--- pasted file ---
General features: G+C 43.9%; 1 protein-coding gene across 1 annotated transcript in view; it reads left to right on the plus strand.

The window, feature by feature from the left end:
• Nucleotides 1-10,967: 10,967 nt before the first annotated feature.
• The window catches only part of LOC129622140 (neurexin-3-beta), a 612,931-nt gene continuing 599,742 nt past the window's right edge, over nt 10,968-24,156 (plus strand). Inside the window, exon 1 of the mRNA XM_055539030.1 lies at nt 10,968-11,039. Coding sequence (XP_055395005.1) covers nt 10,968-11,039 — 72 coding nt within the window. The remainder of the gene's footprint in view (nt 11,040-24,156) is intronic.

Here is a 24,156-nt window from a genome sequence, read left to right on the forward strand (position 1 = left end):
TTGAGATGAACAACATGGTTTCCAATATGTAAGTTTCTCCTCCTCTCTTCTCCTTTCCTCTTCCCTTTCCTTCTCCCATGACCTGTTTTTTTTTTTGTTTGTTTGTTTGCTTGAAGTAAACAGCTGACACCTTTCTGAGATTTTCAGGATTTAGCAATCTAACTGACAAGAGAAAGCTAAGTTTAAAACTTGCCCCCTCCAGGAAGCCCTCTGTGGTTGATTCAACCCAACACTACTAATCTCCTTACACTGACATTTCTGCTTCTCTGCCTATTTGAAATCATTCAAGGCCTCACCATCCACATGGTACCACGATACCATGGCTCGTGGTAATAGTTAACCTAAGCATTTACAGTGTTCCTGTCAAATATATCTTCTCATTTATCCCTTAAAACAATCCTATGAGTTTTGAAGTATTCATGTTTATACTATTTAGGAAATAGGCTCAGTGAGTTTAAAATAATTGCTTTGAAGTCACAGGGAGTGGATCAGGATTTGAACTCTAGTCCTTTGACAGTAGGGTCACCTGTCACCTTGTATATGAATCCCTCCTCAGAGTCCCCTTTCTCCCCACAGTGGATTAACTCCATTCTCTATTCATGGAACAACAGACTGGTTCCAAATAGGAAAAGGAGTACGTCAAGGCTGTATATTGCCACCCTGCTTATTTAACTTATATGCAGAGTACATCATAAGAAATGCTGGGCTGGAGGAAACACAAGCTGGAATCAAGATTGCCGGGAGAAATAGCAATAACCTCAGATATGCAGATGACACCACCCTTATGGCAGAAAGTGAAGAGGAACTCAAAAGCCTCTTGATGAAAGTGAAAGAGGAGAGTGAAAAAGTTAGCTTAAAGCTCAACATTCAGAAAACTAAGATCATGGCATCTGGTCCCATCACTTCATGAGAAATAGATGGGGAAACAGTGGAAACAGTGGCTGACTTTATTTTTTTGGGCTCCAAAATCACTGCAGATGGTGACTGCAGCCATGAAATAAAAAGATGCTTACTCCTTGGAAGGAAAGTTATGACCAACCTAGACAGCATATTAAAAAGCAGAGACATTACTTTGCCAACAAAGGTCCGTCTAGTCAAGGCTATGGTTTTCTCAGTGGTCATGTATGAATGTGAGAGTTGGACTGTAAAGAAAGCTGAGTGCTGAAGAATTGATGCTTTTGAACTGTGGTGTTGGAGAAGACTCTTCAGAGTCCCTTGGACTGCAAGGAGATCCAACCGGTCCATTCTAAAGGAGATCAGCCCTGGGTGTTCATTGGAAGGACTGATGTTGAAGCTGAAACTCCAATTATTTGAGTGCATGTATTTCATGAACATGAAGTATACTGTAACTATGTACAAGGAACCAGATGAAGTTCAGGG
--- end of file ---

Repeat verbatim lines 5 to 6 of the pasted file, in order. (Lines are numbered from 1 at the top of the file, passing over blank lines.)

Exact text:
Here is a 24,156-nt window from a genome sequence, read left to right on the forward strand (position 1 = left end):
TTGAGATGAACAACATGGTTTCCAATATGTAAGTTTCTCCTCCTCTCTTCTCCTTTCCTCTTCCCTTTCCTTCTCCCATGACCTGTTTTTTTTTTTGTTTGTTTGTTTGCTTGAAGTAAACAGCTGACACCTTTCTGAGATTTTCAGGATTTAGCAATCTAACTGACAAGAGAAAGCTAAGTTTAAAACTTGCCCCCTCCAGGAAGCCCTCTGTGGTTGATTCAACCCAACACTACTAATCTCCTTACACTGACATTTCTGCTTCTCTGCCTATTTGAAATCATTCAAGGCCTCACCATCCACATGGTACCACGATACCATGGCTCGTGGTAATAGTTAACCTAAGCATTTACAGTGTTCCTGTCAAATATATCTTCTCATTTATCCCTTAAAACAATCCTATGAGTTTTGAAGTATTCATGTTTATACTATTTAGGAAATAGGCTCAGTGAGTTTAAAATAATTGCTTTGAAGTCACAGGGAGTGGATCAGGATTTGAACTCTAGTCCTTTGACAGTAGGGTCACCTGTCACCTTGTATATGAATCCCTCCTCAGAGTCCCCTTTCTCCCCACAGTGGATTAACTCCATTCTCTATTCATGGAACAACAGACTGGTTCCAAATAGGAAAAGGAGTACGTCAAGGCTGTATATTGCCACCCTGCTTATTTAACTTATATGCAGAGTACATCATAAGAAATGCTGGGCTGGAGGAAACACAAGCTGGAATCAAGATTGCCGGGAGAAATAGCAATAACCTCAGATATGCAGATGACACCACCCTTATGGCAGAAAGTGAAGAGGAACTCAAAAGCCTCTTGATGAAAGTGAAAGAGGAGAGTGAAAAAGTTAGCTTAAAGCTCAACATTCAGAAAACTAAGATCATGGCATCTGGTCCCATCACTTCATGAGAAATAGATGGGGAAACAGTGGAAACAGTGGCTGACTTTATTTTTTTGGGCTCCAAAATCACTGCAGATGGTGACTGCAGCCATGAAATAAAAAGATGCTTACTCCTTGGAAGGAAAGTTATGACCAACCTAGACAGCATATTAAAAAGCAGAGACATTACTTTGCCAACAAAGGTCCGTCTAGTCAAGGCTATGGTTTTCTCAGTGGTCATGTATGAATGTGAGAGTTGGACTGTAAAGAAAGCTGAGTGCTGAAGAATTGATGCTTTTGAACTGTGGTGTTGGAGAAGACTCTTCAGAGTCCCTTGGACTGCAAGGAGATCCAACCGGTCCATTCTAAAGGAGATCAGCCCTGGGTGTTCATTGGAAGGACTGATGTTGAAGCTGAAACTCCAATTATTTGAGTGCATGTATTTCATGAACATGAAGTATACTGTAACTATGTACAAGGAACCAGATGAAGTTCAGGG